Summertime blues

So, I LOVE summer. It’s my favorite time of year. It’s the only time I get my kids entirely to myself. It’s the only time when I can spend in-depth time with them tackling big projects and teaching them how to work.

Unfortunately those expectations sometimes lead to big disappointment for me when church, work, and social obligations keep encroaching on coveted family time, or when I’m faced with strong evidence my kids don’t want to tackle big projects nor learn how to work.

There’s this thing I heard a while ago that I just loved. (I apologize that I can’t remember where I heard it. It might have been in an LDS General Conference talk. Or at the Segullah blog.  Or a different blog. Or maybe in an Ensign article.  Feel free to let me know if you recognize it.)  A woman was thinking about Matthew 25: 34-40:

34 Then shall the King say unto them on his right hand, Come, ye blessed of my Father, inherit the kingdom prepared for you from the foundation of the world:
35 For I was an hungred, and ye gave me meat: I was thirsty, and ye gave me drink: I was a stranger, and ye took me in:
36 Naked, and ye clothed me: I was sick, and ye visited me: I was in prison, and ye came unto me.
37 Then shall the righteous answer him, saying, Lord, when saw we thee an hungred, and fed thee? or thirsty, and gave thee drink?
38 When saw we thee a stranger, and took thee in? or naked, and clothed thee?
39 Or when saw we thee sick, or in prison, and came unto thee?
40 And the King shall answer and say unto them, Verily I say unto you, Inasmuch as ye have done it unto one of the least of these my brethren, ye have done it unto me.

The woman was feeling bad that she was so swamped caring for her several young children that she rarely had opportunities to perform acts of service like these.  But then she realized that she spent most of her time feeding and clothing her children or caring for them when they were sick, and that they certainly counted among the “least of these” the Lord has charged us with caring for.

I loved that insight, and find it comforting that my menial and squalid parenting tasks (did I mention I had to clean pee from the carpet today when one of my little ones made another of my little ones laugh so hard she lost bladder control?) are being done for the Savior if I do them with the right attitude.  However, I must admit that today, in thinking about my relationship with my kids, I’ve had a different New Testament scripture come to mind:

Matthew 5:44

But I say unto you, Love your enemies, bless them that curse you, do good to them that hate you, and pray for them which despitefully use you, and persecute you.

And yes, I’m thinking of myself as the one being persecuted.  (Although I’m sure at least one or two of my kids would put themselves in the victim’s role in this scenario.)

This entry was posted in I think I'm funny, Meanwhile in the real world, Parenting. Bookmark the permalink.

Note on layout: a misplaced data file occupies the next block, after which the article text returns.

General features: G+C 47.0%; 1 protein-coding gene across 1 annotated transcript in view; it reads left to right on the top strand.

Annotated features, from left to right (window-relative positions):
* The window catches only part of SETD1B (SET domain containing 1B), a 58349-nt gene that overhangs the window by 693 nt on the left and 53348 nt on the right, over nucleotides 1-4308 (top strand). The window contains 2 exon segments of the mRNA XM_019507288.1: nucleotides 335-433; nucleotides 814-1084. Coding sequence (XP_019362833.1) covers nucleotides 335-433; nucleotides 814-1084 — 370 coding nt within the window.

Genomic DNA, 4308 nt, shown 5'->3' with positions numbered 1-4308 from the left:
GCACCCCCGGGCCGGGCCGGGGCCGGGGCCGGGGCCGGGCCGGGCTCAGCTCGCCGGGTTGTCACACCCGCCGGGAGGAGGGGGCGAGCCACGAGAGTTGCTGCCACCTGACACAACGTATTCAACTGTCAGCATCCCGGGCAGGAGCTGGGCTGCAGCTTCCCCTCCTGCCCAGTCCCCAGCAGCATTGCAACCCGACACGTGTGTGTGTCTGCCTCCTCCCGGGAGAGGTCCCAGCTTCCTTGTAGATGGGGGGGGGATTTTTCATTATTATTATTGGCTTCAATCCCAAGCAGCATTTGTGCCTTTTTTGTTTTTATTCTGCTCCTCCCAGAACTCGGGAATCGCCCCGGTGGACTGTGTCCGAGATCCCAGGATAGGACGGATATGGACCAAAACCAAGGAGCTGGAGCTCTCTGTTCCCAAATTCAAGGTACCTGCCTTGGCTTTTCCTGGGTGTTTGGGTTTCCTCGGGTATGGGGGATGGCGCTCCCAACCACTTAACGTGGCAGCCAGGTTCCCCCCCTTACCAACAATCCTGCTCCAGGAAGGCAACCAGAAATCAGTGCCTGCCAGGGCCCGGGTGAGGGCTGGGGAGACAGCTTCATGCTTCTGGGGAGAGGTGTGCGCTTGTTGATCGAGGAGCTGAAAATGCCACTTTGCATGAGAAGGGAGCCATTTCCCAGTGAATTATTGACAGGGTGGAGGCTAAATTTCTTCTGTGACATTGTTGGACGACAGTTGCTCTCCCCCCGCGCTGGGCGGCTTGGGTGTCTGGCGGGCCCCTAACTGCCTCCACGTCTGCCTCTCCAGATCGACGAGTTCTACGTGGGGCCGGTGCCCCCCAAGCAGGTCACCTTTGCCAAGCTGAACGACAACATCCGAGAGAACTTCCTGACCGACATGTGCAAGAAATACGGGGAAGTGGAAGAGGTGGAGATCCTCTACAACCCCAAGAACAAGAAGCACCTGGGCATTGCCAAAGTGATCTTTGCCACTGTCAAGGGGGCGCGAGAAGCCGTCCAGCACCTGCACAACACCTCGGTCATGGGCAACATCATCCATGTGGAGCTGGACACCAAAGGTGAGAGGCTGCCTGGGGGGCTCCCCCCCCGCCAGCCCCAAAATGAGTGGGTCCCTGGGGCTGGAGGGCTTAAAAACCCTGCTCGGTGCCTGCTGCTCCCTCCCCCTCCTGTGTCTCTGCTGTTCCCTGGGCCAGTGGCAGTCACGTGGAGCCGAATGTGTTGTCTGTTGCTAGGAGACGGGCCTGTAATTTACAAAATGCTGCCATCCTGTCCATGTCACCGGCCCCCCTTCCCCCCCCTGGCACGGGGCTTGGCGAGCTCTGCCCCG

5 Responses to Summertime blues

  1. Mary Ann says:

    I am HEARING you! Yesterday I sent my two boys off to “grandparent camp” for the rest of the week. I wanted to be sweet with them, to tell them how much I would miss them and how I hoped that they would have a wonderful time. Instead they tried really hard all day to make certain I wouldn’t. There was a chemistry set making bubbling potions and poisons all over the back stairs. Then there was the room which they were continuously messing up. Next the suitcases that I kept trying to pack and they kept unpacking and squirreling away. Lastly was the discussion I had to have about not taking liquids in your carry-on luggage. Like test tubes full of water marbles and other questionable liquids. The nine-year-old thought I was just trying to rain on his parade.

    • zstitches says:

      I’m trying not to be too envious of grandparent camp. If there’s one thing I covet more than time alone with my kids, it’s time alone without my kids.

      I can imagine my 10-year-old accusing me of inventing air travel regulations, too.

  2. Rachel says:

    Thank you for your interpretation–it’s a comforting one. I read those scriptures last week for the Relief Society lesson, and I’m afraid I got all bogged down in trying to figure out whether the “these” referred to the figurative sheep or goats or both. I decided both, pending Greek disapproval, then realized I hadn’t got much out of that, and moved on to the much deeper question, “Why do goats represent colossal indifference? I kind of like goats.”

    My spirituality was a little low last week.

  3. I love this thought because I think that motherhood really encompasses all those things that the Savior asks us to do. Too often we don’t recognize the huge contribution we’re making in our “tiny” little sphere, when, really, it’s exactly what he asked of us.

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